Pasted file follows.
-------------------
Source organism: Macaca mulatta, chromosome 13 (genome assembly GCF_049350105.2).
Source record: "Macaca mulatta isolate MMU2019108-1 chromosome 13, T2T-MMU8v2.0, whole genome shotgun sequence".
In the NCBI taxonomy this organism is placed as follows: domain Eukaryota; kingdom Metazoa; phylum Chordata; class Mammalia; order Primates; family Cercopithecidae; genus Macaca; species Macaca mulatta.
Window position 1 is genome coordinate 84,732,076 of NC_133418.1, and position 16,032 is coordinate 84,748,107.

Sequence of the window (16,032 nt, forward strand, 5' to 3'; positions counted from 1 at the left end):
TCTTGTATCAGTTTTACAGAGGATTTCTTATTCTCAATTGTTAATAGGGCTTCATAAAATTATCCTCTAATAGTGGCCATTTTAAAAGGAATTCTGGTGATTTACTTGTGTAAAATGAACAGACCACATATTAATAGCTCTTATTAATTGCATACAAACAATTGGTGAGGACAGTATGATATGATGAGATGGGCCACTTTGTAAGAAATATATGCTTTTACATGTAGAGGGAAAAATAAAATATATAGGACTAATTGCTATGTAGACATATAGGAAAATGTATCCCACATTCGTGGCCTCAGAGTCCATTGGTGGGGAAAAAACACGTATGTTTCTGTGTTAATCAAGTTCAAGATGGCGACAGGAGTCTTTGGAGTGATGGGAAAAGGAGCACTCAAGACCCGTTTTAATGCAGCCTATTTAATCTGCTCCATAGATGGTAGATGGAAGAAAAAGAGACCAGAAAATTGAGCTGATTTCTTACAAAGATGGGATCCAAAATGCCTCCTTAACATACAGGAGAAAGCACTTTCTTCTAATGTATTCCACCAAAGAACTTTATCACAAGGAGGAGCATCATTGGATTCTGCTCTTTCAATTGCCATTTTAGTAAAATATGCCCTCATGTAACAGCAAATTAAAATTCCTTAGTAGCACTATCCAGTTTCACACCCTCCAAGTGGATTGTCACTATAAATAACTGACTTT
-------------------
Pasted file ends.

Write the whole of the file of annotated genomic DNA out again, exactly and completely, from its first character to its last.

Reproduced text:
Source organism: Macaca mulatta, chromosome 13 (genome assembly GCF_049350105.2).
Source record: "Macaca mulatta isolate MMU2019108-1 chromosome 13, T2T-MMU8v2.0, whole genome shotgun sequence".
In the NCBI taxonomy this organism is placed as follows: domain Eukaryota; kingdom Metazoa; phylum Chordata; class Mammalia; order Primates; family Cercopithecidae; genus Macaca; species Macaca mulatta.
Window position 1 is genome coordinate 84,732,076 of NC_133418.1, and position 16,032 is coordinate 84,748,107.

Sequence of the window (16,032 nt, forward strand, 5' to 3'; positions counted from 1 at the left end):
TCTTGTATCAGTTTTACAGAGGATTTCTTATTCTCAATTGTTAATAGGGCTTCATAAAATTATCCTCTAATAGTGGCCATTTTAAAAGGAATTCTGGTGATTTACTTGTGTAAAATGAACAGACCACATATTAATAGCTCTTATTAATTGCATACAAACAATTGGTGAGGACAGTATGATATGATGAGATGGGCCACTTTGTAAGAAATATATGCTTTTACATGTAGAGGGAAAAATAAAATATATAGGACTAATTGCTATGTAGACATATAGGAAAATGTATCCCACATTCGTGGCCTCAGAGTCCATTGGTGGGGAAAAAACACGTATGTTTCTGTGTTAATCAAGTTCAAGATGGCGACAGGAGTCTTTGGAGTGATGGGAAAAGGAGCACTCAAGACCCGTTTTAATGCAGCCTATTTAATCTGCTCCATAGATGGTAGATGGAAGAAAAAGAGACCAGAAAATTGAGCTGATTTCTTACAAAGATGGGATCCAAAATGCCTCCTTAACATACAGGAGAAAGCACTTTCTTCTAATGTATTCCACCAAAGAACTTTATCACAAGGAGGAGCATCATTGGATTCTGCTCTTTCAATTGCCATTTTAGTAAAATATGCCCTCATGTAACAGCAAATTAAAATTCCTTAGTAGCACTATCCAGTTTCACACCCTCCAAGTGGATTGTCACTATAAATAACTGACTTT